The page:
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Best low-light or zero light indoor plants

While all plants need some light to live, plenty are among the most adaptable to low-light conditions, making them the best low-light indoor plants that will thrive in a dim area of your home or office. They may not love it, but they will adapt - especially if you coddle them with extra light from time to time (by bringing them outdoors to enjoy warm weather in a sheltered, shady spot).

In nature, some plants grow at the bottom of larger plants, so they only receive dappled or highly diffused light and there are many houseplants that can thrive in low-light.

But, these houseplants require very little care and almost zero sunlight. 

If your home has only a few windows or just have certain areas in your home that do not have much ambient light, these are all houseplants that will still be able to survive with a plant light or some could do just fine with limited natural light.

These houseplants are beautiful, easy to care for, and will do well in low-light homes. 

 

Chinese evergreen (Aglaonema)

Its graceful, oblong leaves grow from a central stem; depending on the type, leaves may be solid medium green or splotched with various shades of grey and green. Aglaonema likes a standard potting soil, warm temps, bright, reflected light, and frequent watering. Also known as the Chinese evergreen, it is so low maintenance that it can go without water for up to three weeks. Except in winter, apply a complete fertilizer regularly. It can survive in fluorescent light. It will tolerate high humidity and it is a plant that’s hard to kill!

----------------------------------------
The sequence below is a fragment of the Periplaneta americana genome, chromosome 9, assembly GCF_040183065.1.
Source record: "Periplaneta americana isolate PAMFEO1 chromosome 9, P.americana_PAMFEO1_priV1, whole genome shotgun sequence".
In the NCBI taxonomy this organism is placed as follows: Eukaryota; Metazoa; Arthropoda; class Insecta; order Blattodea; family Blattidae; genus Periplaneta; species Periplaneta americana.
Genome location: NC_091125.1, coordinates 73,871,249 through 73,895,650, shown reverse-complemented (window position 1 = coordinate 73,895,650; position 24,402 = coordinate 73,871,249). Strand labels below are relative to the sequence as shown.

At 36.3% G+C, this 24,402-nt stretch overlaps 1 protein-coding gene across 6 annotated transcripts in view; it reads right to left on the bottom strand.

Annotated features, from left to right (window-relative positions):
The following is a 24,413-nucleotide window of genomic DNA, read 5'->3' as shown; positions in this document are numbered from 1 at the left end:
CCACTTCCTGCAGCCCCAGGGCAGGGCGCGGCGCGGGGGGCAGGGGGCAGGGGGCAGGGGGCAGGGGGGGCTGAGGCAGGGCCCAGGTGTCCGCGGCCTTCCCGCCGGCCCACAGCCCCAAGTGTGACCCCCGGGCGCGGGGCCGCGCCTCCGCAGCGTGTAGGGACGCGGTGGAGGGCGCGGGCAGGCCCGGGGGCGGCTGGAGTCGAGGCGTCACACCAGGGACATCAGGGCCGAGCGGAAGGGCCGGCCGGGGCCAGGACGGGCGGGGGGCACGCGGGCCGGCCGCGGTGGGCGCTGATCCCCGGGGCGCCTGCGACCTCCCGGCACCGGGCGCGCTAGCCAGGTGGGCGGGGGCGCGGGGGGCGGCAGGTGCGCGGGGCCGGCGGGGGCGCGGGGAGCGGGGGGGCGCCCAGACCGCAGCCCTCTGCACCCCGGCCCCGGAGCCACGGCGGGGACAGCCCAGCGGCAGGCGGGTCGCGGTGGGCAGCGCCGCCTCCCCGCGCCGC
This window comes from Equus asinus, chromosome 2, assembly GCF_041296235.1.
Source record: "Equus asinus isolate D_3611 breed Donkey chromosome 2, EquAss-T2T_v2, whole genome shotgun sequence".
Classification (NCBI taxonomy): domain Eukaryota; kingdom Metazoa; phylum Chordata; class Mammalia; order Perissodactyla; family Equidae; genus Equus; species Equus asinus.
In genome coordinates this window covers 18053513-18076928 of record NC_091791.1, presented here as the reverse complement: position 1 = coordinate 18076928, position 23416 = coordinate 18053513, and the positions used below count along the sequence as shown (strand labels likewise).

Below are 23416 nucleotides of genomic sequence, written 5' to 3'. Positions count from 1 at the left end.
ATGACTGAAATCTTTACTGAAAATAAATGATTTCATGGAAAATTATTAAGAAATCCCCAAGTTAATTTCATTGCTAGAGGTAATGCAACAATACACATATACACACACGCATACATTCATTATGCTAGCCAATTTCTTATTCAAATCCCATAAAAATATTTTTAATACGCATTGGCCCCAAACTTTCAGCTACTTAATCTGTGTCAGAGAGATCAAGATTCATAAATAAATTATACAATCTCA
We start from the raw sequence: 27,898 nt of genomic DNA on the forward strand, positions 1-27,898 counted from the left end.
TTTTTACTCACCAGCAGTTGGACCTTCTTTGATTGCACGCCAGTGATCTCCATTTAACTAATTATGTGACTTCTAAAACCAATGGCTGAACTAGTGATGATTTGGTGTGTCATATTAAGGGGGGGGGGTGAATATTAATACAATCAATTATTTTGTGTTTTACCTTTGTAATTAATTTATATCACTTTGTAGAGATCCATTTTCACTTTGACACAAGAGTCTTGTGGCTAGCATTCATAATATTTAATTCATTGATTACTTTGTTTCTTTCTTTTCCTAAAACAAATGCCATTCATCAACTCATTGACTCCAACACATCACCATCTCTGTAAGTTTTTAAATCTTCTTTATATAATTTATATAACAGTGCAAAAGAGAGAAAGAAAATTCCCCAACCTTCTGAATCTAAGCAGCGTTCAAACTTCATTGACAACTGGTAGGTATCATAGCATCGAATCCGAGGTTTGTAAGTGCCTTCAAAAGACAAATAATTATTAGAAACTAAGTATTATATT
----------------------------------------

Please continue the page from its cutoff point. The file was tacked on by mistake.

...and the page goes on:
Dumb cane (Dieffenbachia)

Offering generous size, fascinating foliage, and good tolerance of indoor conditions, Dieffenbachia with its fascinating foliage, and good tolerance of indoor conditions is perfect as a houseplant for darker spaces. Young plants generally grow on single stems, but older plants may develop multiple stems. Flowers that look like odd, narrow calla lilies form on mature plants. 

Dieffenbachia likes filtered light or a northern exposure. It’s happy with standard potting soil, average home temperature, and average humidity. Water it when soil feels dry to the touch. Except in autumn and winter, apply a complete fertilizer regularly. It will not survive over watering and sudden changes from low to high light levels (inflict sunburn on leaves). If the plant becomes leggy, cut it back to 10-15 cm from the soil line. Clean leaves regularly with a damp cloth.

Caution: Acrid sap from the leaves, if eaten, burns the mouth and throat and may actually paralyze the vocal cords, hence its common name (dumb is an archaic word that means "mute").

 

Spider Plant

Spider plants, native to tropics owe its popularity to its unique growth habit and for its ease of growth as a low light houseplant. To best protect these offspring, grow spider plant as a hanging plant.

Spider Plant prefers bright, reflected light, standard potting soil, and average house temperature. Though it will tolerate the low humidity of most homes, it does benefit from frequent misting. Let the soil dry out a bit between watering. If you grow Spider Plant in a hanging basket, rotate the basket a half-turn so to produce even, well-spaced growth. It can survive for years in indirect light and even live prosperously if it’s been lacking water for a while. In fact, during the winter months, it needs very little water at all.